Keys to a Happy Life Includes Personal Well Being

As reported previously, the small country of Bhutan instituted the concept of Gross National Happiness in 1972. Just as the Gross National Product is used to define success of a country and set policy, so does the GNH in Bhutan. The concept of Gross National Happiness is gaining grassroots traction throughout the world as the keys to a happy life. In the United States there are more than 350 communities who have developed ways of measuring personal well being as an indicator of community success. In addition to the US, communities in Brazil, Canada, Australia, and the United Kingdom are beginning to measure happiness.

One of the leaders of the happiness movement was Victoria, BC which developed ‘The Happiness Initiative.’ The concept has now been adapted and adopted in communities such as Seattle, WA and Portland, OR.

Based on domains similar to those in Bhutan, citizens within communities are asked to take a survey to measure happiness. Based on the responses, communities are creating policy to improve the overall personal well being of its citizenry. In Seattle, the city council will use the happiness survey to establish public policy.

Whether you live in a community that has a happiness survey, you can take it yourself and see how you compare to others. Take the Seattle Happiness Survey at

The survey measures nine domains that include:

Psychological Well-Being
Assesses the degree of satisfaction and optimism in individual life. The indicators analyze self-esteem, sense of competence, stress, spiritual activities and prevalence of positive and negative emotions.

Physical Health
Measures the effectiveness of health policies, with criteria such as self-rated health, disability, patterns of risk behavior, exercise, sleep, nutrition, etc.

Work/Time Balance
The use of time is one of the most significant factors in quality of life, especially time for recreation and socializing with family and friends. A balanced management of time is evaluated, including time spent in traffic jams, at work, in educational activities, etc.

Community Vitality/Social Connection
Focuses on relationships and interactions in communities. Examines the level of confidence, the sense of belonging, the vitality of affectionate relationships, safety at home and in the community, and the practice of giving and volunteering.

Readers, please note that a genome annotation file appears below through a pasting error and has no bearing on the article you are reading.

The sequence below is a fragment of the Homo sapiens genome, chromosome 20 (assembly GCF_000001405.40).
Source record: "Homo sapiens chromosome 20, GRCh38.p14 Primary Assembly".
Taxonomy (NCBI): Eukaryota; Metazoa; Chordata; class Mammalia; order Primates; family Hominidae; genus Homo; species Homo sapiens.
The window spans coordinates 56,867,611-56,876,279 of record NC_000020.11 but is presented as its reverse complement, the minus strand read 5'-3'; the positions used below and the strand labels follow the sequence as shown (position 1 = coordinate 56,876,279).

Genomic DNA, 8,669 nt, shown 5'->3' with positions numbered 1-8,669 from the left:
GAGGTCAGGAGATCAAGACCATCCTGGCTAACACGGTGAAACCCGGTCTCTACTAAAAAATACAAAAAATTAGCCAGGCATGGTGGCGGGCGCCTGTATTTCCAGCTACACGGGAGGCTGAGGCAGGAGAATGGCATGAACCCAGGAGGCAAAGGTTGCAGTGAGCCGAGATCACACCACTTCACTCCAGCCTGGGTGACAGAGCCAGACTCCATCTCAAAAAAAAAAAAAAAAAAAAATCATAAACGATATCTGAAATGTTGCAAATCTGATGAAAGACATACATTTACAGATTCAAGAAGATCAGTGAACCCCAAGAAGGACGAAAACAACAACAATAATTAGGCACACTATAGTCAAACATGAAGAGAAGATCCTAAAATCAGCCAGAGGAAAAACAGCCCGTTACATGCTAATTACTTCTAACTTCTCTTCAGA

Education and Capacity Building
Takes into account several factors such as participation in formal and informal education, development of skills and capabilities, involvement in children’s education, values education, environmental education, etc.

Cultural Vitality and Access to Arts and Culture
Evaluates local traditions, festival, core values, participation in cultural events, opportunities to develop artistic skills and discrimination due to religion, race or gender.

Environmental Quality and Access to Nature
Measures the perception of citizens about the quality of their water, air, soil, forest cover, biodiversity, etc. The indicators include access to green areas, system of waste management, etc.

Democratic Governance
Assesses how the population views the government, the media, the judiciary, the electoral system, and the police, in terms of responsibility, honesty and transparency. It also measures involvement of citizens in community decisions and political processes.

Material Well-Being
Evaluates individual and family income, financial security, the level of debt, employment security, the quality of housing, etc.

The survey allows you to look at your own happiness, based on these measures. Depending on your results, you may want to make some changes to your lifestyle to improve your personal well being. The survey offers opportunities for further discussion. Do you think the survey provides the keys to a happy life? Should some domains be more important that others? Do you think it’s important for communities and governments to either measure happiness and use it to set policy?

About Cathy Severson

Cathy Severson helps baby boomers find more meaning and purpose in their lives and work. Get your copy of her complimentary e-book Guide to Retirement Activities a comprehensive look at work, volunteering and leisure based on an individuals’ personalities. Call for a complimentary 20-minute consultation to answer your most pressing concern. 928.775.4949 or email Cathy at

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